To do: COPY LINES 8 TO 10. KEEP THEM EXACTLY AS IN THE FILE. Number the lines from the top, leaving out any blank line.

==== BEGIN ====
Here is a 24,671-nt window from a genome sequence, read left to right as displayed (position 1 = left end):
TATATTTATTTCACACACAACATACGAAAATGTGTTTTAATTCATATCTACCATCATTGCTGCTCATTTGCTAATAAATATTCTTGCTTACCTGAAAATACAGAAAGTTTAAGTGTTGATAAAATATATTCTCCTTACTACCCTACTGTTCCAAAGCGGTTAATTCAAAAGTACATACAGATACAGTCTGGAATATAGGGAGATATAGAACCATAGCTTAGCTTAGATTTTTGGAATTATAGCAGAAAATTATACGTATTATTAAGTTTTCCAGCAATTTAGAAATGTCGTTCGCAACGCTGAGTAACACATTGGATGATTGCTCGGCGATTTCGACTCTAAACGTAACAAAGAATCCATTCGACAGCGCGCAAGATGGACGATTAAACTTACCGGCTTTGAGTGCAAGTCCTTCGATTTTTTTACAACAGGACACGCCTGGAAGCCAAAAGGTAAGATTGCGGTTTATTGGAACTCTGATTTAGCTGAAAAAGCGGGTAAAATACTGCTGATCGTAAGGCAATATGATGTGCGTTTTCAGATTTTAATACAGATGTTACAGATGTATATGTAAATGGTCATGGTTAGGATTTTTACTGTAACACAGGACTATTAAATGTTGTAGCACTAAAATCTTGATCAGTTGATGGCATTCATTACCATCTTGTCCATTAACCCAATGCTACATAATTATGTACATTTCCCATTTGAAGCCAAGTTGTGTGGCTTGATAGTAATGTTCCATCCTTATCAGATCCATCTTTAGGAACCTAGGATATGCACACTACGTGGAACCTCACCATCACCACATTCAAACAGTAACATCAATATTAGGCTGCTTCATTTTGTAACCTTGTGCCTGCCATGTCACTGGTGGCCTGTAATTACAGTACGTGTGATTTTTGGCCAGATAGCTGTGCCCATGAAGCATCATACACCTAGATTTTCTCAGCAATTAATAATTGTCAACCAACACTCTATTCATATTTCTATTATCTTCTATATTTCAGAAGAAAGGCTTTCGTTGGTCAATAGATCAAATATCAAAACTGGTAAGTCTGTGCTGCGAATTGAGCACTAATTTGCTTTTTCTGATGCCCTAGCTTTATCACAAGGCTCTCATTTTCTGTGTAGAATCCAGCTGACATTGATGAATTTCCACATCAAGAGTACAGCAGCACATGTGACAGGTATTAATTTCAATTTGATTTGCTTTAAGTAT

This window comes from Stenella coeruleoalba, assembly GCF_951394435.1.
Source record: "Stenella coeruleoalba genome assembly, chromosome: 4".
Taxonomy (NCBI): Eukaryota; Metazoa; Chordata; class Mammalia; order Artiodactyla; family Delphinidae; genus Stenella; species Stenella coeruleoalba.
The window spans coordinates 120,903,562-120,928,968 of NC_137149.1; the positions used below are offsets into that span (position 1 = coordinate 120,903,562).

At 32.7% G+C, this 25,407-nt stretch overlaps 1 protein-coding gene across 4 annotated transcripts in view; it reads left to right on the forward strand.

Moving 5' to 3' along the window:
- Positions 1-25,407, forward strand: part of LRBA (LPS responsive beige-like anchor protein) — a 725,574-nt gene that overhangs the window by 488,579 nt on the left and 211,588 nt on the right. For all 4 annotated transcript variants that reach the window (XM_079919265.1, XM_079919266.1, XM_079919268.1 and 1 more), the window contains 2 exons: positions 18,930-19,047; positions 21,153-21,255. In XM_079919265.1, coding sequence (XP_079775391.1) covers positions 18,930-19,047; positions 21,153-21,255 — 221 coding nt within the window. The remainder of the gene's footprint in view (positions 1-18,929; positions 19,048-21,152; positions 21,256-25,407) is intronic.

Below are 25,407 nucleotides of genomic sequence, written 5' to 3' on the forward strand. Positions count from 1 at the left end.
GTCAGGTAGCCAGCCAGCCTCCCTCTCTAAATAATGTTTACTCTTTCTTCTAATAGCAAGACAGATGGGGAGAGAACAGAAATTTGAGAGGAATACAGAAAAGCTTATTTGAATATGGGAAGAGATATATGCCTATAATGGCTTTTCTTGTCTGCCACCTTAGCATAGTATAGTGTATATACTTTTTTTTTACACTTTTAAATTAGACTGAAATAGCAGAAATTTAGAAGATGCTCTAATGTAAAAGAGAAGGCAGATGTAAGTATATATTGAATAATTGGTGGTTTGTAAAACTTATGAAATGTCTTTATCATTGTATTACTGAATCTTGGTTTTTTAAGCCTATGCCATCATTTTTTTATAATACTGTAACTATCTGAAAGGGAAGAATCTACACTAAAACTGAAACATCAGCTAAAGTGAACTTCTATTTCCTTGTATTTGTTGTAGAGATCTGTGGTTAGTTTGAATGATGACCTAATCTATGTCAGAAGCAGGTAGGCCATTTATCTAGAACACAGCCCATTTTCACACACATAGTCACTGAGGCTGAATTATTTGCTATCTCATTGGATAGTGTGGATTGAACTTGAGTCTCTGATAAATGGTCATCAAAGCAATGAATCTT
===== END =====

Moving 5' to 3' along the window:
- Positions 1-25,407, forward strand: part of LRBA (LPS responsive beige-like anchor protein) — a 725,574-nt gene that overhangs the window by 488,579 nt on the left and 211,588 nt on the right. For all 4 annotated transcript variants that reach the window (XM_079919265.1, XM_079919266.1, XM_079919268.1 and 1 more), the window contains 2 exons: positions 18,930-19,047; positions 21,153-21,255. In XM_079919265.1, coding sequence (XP_079775391.1) covers positions 18,930-19,047; positions 21,153-21,255 — 221 coding nt within the window. The remainder of the gene's footprint in view (positions 1-18,929; positions 19,048-21,152; positions 21,256-25,407) is intronic.

Below are 25,407 nucleotides of genomic sequence, written 5' to 3' on the forward strand. Positions count from 1 at the left end.